Sunday, March 13, 2011

Liege (Leechge)

Liège style waffleImage via Wikipedia

Friday I got to spend the afternoon in Liege: home of Jupiler Beer (Belgian lifeblood), heavenly waffles, and an infamously heavy Belgian accent (turn Liege from lee-edge to leechge). Unlike Tournai, Liege also actually has 'mountains'. Towards the end of the two-hour train ride I could look out the window and ogle trees covering craggy hills that had been blasted for the train to pass. I saw a chateau perched among the trees too---made me think of a story book. It did my heart good to see some open space and nature. I met Eva, a vet student who just finished up her internship with Marianne, in the recently redone station. When I remarked on the size of the swooping building, Eva explained that Liege is in the middle of reconstructing that particular quarter and trying to renovate its character---it's become run-down and is known to be a bit dangerous (but better than Charleroi). So there was quite a bit of construction going on.
On our way to a friend's kot (Belgicism for a student's housing. They don't really have dorms here, so it's often an apartment shared with other students) for a barbecue we passed Jupile---home of Jupiler Beer. The mountains of beer cases were quite impressive. There were also several cases at the barbecue. The other vet students were very welcoming, and I really enjoyed the relaxed ambiance (they were relatively calm that day). Eva explained to me that vet students are notorious for their partying, even if it's a moderately difficult field of study. So I got a taste of the student culture as well, albeit a very mild version. Along with baguettes, sausages, and bacon, grilled camembert was also featured. The whole box was put on the grill, and then we opened it up and dipped pieces of baguette in the gooey center. Divine.

After some goofing around and visiting, Eva and I took our leave to go walk around Liege and see the sights. Our first stop was the Carré---4 teensy streets that make a square who are completely devoted to cafés(and thus, young people!) It was quite peculiar to see students hanging out in the middle of a street as if it were a school hallway. We then took a stroll through the Cathedral. It was smaller than the one in Tournai, but was incredibly detailed, more colorful, and in great condition. Beeyootiful. We walked around for a while, staring at the painted ceiling and marveling at the intricate stained glass windows. Afterwards we participated in an essential Liegois tradition---waffles! And good golly, they were good. Liege waffles are my favorite of the two types of Belgian Waffles. They are heavier, and more like a cake. They're a smaller square, with clumps of sugar in the dough. You eat them with chocolate, cinnamon, or just sugar, hot, in hand. While we munched we walked. We saw chanchés (sp?), a traditional Leigois doll decoration, in store windows and in a life-size sculpture. As Eva is from Kain here at Tournai, she didn't know all of the history and stories behind things, but she was able to show me the highlights and give me a pretty good idea of the life of a student in Liege. We saw the bull statue who's a city symbol, as well as the Perron, a monument. Not sure to who or what, but we saw it! We also saw the famous stairs of Liege---Mon Martre is nothing compared to these babies. Happily we did not need to go up or down them. The palace of Justice was also quite impressive. Later Eva also showed me around the campus of the university, specifically the veterinarian section. The campus is separated from the town, up on a hill. It was surprisingly spaced out and forested; it felt a lot like some American universities. The facilities were large and new, well equipped to deal with the 1800 or so vet students and the resident animals. There isn't much in the way of sports or intramural activities, though. There is a sports center for the students, and there's a few football tournaments. Very different campus life than in the US. Students don't really mix between branches, and mild hazings are important for bonding and getting to know people. Even so they have fun between kots that can be compared to dorm life on a much smaller scale, with parties, pranks, etc. It was cool to get an idea of what a Belgian university looks like.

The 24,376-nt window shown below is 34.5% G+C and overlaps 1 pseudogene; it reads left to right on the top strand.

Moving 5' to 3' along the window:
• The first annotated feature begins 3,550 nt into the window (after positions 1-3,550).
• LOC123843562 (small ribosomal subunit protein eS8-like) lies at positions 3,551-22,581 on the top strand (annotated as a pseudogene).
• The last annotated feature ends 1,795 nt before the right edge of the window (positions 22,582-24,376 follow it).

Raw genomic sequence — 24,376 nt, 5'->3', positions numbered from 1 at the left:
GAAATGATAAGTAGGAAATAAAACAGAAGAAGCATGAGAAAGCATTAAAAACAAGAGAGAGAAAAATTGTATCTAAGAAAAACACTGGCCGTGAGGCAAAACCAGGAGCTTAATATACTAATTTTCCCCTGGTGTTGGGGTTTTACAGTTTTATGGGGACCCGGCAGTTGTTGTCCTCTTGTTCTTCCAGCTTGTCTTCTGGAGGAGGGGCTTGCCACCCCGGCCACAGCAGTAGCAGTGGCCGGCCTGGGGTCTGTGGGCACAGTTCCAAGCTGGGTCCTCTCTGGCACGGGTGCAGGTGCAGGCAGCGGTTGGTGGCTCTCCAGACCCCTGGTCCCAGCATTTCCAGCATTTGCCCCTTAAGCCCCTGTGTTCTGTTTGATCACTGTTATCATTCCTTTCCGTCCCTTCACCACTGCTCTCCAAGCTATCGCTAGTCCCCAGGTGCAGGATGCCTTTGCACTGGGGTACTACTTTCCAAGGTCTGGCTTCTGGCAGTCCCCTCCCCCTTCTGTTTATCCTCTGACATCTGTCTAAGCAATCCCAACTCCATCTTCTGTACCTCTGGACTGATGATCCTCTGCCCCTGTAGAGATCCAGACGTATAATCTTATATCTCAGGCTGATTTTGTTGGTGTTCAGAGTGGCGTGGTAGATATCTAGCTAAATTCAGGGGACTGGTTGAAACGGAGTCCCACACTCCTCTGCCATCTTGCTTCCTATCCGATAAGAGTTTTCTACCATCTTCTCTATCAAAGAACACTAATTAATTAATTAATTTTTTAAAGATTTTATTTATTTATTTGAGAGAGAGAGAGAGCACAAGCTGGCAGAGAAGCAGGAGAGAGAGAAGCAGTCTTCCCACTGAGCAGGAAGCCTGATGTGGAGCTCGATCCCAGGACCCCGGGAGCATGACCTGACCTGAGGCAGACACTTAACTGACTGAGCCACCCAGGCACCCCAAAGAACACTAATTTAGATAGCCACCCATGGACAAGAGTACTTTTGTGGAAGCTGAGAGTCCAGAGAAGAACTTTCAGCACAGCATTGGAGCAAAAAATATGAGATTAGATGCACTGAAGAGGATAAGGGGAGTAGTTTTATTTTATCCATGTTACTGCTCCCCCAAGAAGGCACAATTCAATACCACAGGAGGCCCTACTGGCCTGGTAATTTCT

So I had a wonderful afternoon with Eva. I noticed that Liege seems to be much more modern and spacious than Tournai, which surprised me. Every time I see a new area of Belgium I have to adjust my idea of the country, and hopefully it's getting more and more complete as I go!
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